I am totally the kind of person who would swap their cow for some magic beans proffered by a stranger encountered on a road. I suspect this is why Iggy Pop is rather suspicious of me at times. However, I am not the kind of person who would climb a giant beanstalk. It isn’t so much that I am scared of heights – which I am – but really beanstalks are not the most stable of structures.
The broadbeans in my polytunnel of dreams grew prodigiously and then they kept on growing. Here is an appalling selfie of me next to one so you get an idea of their height. Please don’t mock me, I know I have dirt on my face and I am grimacing, but this was my best attempt at a smile as I was utterly exhausted.
The beans were more than 6 foot tall. I didn’t give them supports because when I planted them they were little and I have a hard job imagining the future. This of course meant that the beans collapsed – and they did this dramatically. They are now lying prone over the carrots, potatoes, some struggling tomato plants and the giant, basically freakishly large, kohlrabi.
I know you can’t really see their spectacular collapse in this photo but if you look at the back right – there should be a block of tall beans and instead there is a low-level mass of tangled green – trust me it is a prone broadbean forest smothering all other plants in a six foot radius. The astute among you will notice that there is one lone bean plant standing tall.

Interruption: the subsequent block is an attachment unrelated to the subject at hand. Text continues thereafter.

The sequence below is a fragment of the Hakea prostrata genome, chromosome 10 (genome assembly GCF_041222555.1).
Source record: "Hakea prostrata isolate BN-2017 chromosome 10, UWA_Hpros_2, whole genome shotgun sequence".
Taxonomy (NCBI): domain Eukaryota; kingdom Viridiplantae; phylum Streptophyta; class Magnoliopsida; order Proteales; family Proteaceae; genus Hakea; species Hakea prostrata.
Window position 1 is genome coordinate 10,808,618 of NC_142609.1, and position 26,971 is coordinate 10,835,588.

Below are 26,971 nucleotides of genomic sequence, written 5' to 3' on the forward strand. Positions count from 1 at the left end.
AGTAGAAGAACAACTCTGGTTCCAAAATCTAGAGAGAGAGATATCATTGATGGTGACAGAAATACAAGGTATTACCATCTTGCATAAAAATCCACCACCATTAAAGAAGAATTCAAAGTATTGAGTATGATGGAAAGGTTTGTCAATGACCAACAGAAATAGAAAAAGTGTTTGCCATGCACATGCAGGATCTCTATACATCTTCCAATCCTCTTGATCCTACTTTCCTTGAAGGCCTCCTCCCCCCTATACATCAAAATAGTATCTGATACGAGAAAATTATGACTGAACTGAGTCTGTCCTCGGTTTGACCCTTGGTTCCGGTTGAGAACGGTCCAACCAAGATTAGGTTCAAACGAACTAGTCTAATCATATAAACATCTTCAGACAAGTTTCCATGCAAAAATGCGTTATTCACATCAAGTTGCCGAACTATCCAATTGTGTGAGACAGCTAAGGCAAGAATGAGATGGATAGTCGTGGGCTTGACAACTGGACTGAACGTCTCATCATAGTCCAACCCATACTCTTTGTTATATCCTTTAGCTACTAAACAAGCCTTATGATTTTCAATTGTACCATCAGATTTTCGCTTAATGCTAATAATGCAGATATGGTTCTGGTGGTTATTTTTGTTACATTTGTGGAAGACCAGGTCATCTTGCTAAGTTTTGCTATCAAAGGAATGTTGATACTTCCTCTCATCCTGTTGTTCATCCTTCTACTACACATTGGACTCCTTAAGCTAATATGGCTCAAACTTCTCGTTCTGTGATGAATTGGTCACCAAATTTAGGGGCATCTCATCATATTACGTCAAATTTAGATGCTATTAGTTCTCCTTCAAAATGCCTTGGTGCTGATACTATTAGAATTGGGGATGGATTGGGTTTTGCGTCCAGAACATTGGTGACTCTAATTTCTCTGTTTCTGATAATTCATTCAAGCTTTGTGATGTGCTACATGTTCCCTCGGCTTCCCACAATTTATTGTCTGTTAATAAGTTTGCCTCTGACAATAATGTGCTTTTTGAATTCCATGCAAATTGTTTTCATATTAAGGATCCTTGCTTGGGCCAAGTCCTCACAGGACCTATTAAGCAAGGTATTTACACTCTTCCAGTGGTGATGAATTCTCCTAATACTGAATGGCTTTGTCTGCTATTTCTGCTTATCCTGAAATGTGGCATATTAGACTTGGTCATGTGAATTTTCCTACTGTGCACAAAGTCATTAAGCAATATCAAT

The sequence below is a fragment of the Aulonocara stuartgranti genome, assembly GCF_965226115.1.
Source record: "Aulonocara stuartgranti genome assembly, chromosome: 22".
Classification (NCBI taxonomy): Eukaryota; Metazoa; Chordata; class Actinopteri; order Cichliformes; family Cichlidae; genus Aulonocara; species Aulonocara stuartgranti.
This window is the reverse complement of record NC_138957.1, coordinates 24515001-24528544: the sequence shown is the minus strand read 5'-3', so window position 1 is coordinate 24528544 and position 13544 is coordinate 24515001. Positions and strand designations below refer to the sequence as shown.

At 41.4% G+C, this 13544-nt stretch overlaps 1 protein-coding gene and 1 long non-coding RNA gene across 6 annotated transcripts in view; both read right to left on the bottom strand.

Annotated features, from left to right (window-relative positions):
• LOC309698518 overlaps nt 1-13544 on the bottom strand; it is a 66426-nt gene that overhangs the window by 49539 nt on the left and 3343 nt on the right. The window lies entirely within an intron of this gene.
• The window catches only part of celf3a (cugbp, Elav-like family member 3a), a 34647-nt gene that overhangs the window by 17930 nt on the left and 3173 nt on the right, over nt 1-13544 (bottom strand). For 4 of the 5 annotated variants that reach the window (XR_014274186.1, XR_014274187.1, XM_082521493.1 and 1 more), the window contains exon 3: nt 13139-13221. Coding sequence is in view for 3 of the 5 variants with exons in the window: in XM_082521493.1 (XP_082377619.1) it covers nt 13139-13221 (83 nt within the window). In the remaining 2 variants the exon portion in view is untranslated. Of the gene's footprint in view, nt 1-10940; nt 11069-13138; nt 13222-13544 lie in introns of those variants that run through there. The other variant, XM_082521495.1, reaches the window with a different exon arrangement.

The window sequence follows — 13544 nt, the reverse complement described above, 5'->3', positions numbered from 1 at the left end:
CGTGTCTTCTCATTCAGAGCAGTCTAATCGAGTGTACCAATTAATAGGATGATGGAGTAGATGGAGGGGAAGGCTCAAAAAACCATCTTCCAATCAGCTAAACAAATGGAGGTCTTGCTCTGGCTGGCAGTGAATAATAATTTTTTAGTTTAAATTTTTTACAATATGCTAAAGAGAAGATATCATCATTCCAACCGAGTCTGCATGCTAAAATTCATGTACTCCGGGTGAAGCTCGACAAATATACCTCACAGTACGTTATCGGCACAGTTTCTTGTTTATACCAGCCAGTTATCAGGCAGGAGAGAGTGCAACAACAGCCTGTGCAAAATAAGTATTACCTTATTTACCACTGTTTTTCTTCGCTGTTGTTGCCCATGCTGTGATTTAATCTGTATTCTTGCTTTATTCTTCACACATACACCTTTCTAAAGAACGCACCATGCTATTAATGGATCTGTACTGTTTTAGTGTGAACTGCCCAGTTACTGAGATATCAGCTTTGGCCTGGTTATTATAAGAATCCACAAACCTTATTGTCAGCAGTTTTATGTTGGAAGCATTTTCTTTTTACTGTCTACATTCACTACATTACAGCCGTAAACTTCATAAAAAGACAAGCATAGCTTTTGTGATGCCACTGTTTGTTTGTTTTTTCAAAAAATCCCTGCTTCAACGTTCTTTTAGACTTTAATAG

Anyway, my point is, we are doing our best to eat lots of beans. To this end last week I made a trout and broad bean tart – furtling around in the back of a freezer I came across the trout, ditto with regards to the internet and the idea for the recipe.
Trout and Broadbean Tart: packet of filo pastry, some trout fillets (you could use salmon or leave the fish out all together), broadbeans (cooked and podded out of their tough skins), pot of double cream, 4 eggs, handful of dill, butter, seasoning
Use six sheets of filo to line a tart tin – brush each sheet with melted butter before laying the next on top. Break up the trout fillets into small pieces and arrange on the base. Add the broad beans and chopped up dill. Whisk the cream and eggs together and season. Pour the egg and cream mix over the trout and beans, fold the edges of the filo pastry into the centre and cook in a hot oven until done.
We ate it with lettuce as we have a lettuce-a-day rule round here.
For those interested, the beans in the polytunnel were Leidse Hangdown from Real Seeds and I will definitely be trying to save some seeds from these plants.
N.B. I used the rest of the filo pastry to make a dill borek, but more on that later – and yes, I promise to do a polytunnel update soon, I know I have been remiss, but things are crazy busy here at the moment…
N.B. definitely one for the food truck